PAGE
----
Special Report: AI and Data
With the pandemic shifting views on AI and data use across industries, Maja Dragovic investigates how much those views have been altered in the NHS.
Necessity, as the saying goes, is the mother of invention and during Covid necessity was fundamental in adopting inventions already available. In particular, the use of AI and data and the tools that were readily available, were embraced with more readiness than they might have been greeted before.
“There was no alternative,” says Ben Court, head of analytics at Civica. “We had to use some form of data to make decisions, and we had a clear list of problems, and we had access to technologies that allowed us to do it.”
As Court points out, often with new technologies, be that business analytics, raw data and reporting, AI or machine learning, people can focus on technology and what it does rather than the problem that needs to be solved. But this rule does not apply in healthcare, especially during a pandemic.
“Our experience certainly is that good AI solutions or good data solutions derive from a problem,” Court says.
“There are different ways of developing a data solution and if you focus on the problem, and not the technology, you should always be tailoring it to the individual and what they need.”
In the middle of the pandemic, time was of the essence. There was no time for manual analysis, and quick access to up-to-date comprehensive information was crucial to decision making, especially in the ever-changing situation.
When it comes to AI, Court explains, it was speed and detail that proved to be invaluable during the pandemic.
“Across the hospital you can have 60 to 100 specialities and under those specialties you may have a dozen services each, and if each of them needs to forecast the impact on beds or the impact on medicines, you need something that can do that very quickly and in a real time fashion because the situation was changing on a day by day basis,” he adds.
“It was the enterprise level intelligence that AI can provide that was the real value within the pandemic.”
Automation of administrative tasks
Tom Hockton, BMC’s regional sales director, points out that many hospitals started leveraging AI to help reduce time on administrative tasks. A number of trusts started to roll out chatbot technology, effectively powered by AI, to be able to act as a new channel of communication.
Rather than having staff working on simple and repetitive tasks, Hockton says a chatbot was leveraged to handle a lot of the requests that come in such as “I need a new laptop” or “I want to request some time off”.
Another example is checks on oxygen levels that is usually done manually, up to four times a day. This can be done by a bot for practically zero cost, says Gary Pruden, chief technology officer at Fusion Global Business Solutions, and they can do it every minute.
“The accuracy increases, and it also takes away the need for someone to check it manually,” Pruden adds.
He also notes that the reason for increased interest in automating tasks is a consequence of having a number of staff being forced to work remotely during the pandemic.
“There was a mad scramble at the beginning of the pandemic to allow people to work remotely,” Pruden says.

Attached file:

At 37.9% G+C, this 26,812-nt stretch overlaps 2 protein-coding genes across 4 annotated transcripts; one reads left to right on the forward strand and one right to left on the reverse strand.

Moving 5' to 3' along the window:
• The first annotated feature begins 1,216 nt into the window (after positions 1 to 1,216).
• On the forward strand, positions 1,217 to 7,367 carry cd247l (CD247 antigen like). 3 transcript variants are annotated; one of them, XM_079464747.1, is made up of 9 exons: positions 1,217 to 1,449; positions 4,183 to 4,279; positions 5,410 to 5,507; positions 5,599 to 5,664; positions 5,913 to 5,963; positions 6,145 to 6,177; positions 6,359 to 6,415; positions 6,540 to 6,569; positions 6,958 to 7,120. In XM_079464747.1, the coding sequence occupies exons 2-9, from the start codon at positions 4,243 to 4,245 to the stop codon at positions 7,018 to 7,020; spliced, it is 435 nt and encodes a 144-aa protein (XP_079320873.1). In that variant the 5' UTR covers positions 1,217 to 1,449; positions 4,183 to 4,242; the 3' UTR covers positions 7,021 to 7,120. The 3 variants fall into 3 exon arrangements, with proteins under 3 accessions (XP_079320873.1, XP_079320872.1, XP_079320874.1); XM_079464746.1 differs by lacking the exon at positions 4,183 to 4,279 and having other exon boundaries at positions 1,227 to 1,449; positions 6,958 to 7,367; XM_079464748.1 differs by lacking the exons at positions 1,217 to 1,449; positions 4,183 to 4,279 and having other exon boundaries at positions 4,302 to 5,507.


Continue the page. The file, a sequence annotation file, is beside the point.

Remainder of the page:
“(But) I think most organisations found that some data was not available remotely.
“People have realised that we can’t just have people going into the office and tweaking things all the time, it’s inefficient and during the pandemic it’s also quite dangerous.”
He adds, however, that due to the sheer number of automation possibilities, there is almost “analysis paralysis” with many organisations not knowing where to start. The issues are usually around whether to automate the complete processes or individual parts.
Data sharing uptake
The pandemic has also accelerated the sharing of data between different care providers and bringing data together from different systems.
Linking data from social care is one example, says Richard Betteridge, data scientist at Cerner. He notes that this is possibly due to the health and care inequalities that have been exposed by the pandemic.
“A lot of information is well contained within social care records and it isn’t necessarily picked up by healthcare,” Betteridge explains.
“So, having that linkage from health to social care data, and vice versa, really helped enable some of the additional work for quantifying the impact of some of those social determinants components.”
His colleague, Charlie Evans, analytics team manager at Cerner, believes that data from wearables is coming into the fore and is going to play a huge role in the future. As an example, he points to “a big push during covid to get the information from oximetry meters fed back (into the patient record)”.
Continuing to deliver
As the benefits of AI systems in healthcare start to be realised, Court believes that this momentum has to continue and points to the recent past where lessons can be drawn.
“There was a real threat in late 2019, early 2020 that we were going to go into the third AI winter,” he says.
“The lack of deliverables was starting to come through. And then we had the pandemic, which was always a bit of a saving grace for AI in that era because it started delivering, it gained a focus on a problem rather than being about the hype.”
As we come out of the pandemic and if the hype train kicks off again, Court adds: “We will have a lot of people not investing in the right ways, not delivering systems in the right way and then we can end up in that bust again”.